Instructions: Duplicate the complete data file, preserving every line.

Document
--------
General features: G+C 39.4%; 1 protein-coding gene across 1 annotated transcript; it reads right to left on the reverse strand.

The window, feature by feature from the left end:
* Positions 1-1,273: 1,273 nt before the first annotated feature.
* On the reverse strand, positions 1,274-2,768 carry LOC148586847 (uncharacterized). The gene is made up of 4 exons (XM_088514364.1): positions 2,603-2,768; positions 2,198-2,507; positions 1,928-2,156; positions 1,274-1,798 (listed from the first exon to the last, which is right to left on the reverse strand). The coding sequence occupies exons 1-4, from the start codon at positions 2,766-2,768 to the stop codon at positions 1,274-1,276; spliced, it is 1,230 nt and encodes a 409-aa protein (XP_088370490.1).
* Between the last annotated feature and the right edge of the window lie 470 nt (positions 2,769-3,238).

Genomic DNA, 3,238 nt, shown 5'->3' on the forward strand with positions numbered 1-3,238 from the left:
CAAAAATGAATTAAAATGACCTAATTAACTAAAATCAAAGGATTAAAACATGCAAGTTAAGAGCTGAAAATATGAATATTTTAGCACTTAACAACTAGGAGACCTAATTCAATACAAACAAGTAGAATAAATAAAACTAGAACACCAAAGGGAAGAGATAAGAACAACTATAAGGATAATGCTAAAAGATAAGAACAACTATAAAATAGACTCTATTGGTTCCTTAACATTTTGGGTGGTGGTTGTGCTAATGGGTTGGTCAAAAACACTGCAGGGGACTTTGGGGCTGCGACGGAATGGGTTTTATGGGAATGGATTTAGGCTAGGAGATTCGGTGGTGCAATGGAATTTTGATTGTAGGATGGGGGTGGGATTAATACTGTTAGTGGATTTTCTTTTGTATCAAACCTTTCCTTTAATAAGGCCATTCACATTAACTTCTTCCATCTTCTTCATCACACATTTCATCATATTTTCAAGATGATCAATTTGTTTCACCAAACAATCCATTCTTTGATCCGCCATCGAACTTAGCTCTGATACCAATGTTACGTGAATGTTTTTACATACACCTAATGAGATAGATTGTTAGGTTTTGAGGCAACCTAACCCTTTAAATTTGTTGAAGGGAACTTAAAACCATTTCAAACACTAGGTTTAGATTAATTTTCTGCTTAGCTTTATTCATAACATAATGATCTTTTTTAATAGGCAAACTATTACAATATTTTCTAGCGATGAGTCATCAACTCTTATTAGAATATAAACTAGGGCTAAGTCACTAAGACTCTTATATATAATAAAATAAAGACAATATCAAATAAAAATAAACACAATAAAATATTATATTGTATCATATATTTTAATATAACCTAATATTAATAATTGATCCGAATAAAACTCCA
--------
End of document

General features: G+C 39.4%; 1 protein-coding gene across 1 annotated transcript; it reads right to left on the reverse strand.

The window, feature by feature from the left end:
* Positions 1-1,273: 1,273 nt before the first annotated feature.
* On the reverse strand, positions 1,274-2,768 carry LOC148586847 (uncharacterized). The gene is made up of 4 exons (XM_088514364.1): positions 2,603-2,768; positions 2,198-2,507; positions 1,928-2,156; positions 1,274-1,798 (listed from the first exon to the last, which is right to left on the reverse strand). The coding sequence occupies exons 1-4, from the start codon at positions 2,766-2,768 to the stop codon at positions 1,274-1,276; spliced, it is 1,230 nt and encodes a 409-aa protein (XP_088370490.1).
* Between the last annotated feature and the right edge of the window lie 470 nt (positions 2,769-3,238).

Genomic DNA, 3,238 nt, shown 5'->3' on the forward strand with positions numbered 1-3,238 from the left:
CAAAAATGAATTAAAATGACCTAATTAACTAAAATCAAAGGATTAAAACATGCAAGTTAAGAGCTGAAAATATGAATATTTTAGCACTTAACAACTAGGAGACCTAATTCAATACAAACAAGTAGAATAAATAAAACTAGAACACCAAAGGGAAGAGATAAGAACAACTATAAGGATAATGCTAAAAGATAAGAACAACTATAAAATAGACTCTATTGGTTCCTTAACATTTTGGGTGGTGGTTGTGCTAATGGGTTGGTCAAAAACACTGCAGGGGACTTTGGGGCTGCGACGGAATGGGTTTTATGGGAATGGATTTAGGCTAGGAGATTCGGTGGTGCAATGGAATTTTGATTGTAGGATGGGGGTGGGATTAATACTGTTAGTGGATTTTCTTTTGTATCAAACCTTTCCTTTAATAAGGCCATTCACATTAACTTCTTCCATCTTCTTCATCACACATTTCATCATATTTTCAAGATGATCAATTTGTTTCACCAAACAATCCATTCTTTGATCCGCCATCGAACTTAGCTCTGATACCAATGTTACGTGAATGTTTTTACATACACCTAATGAGATAGATTGTTAGGTTTTGAGGCAACCTAACCCTTTAAATTTGTTGAAGGGAACTTAAAACCATTTCAAACACTAGGTTTAGATTAATTTTCTGCTTAGCTTTATTCATAACATAATGATCTTTTTTAATAGGCAAACTATTACAATATTTTCTAGCGATGAGTCATCAACTCTTATTAGAATATAAACTAGGGCTAAGTCACTAAGACTCTTATATATAATAAAATAAAGACAATATCAAATAAAAATAAACACAATAAAATATTATATTGTATCATATATTTTAATATAACCTAATATTAATAATTGATCCGAATAAAACTCCA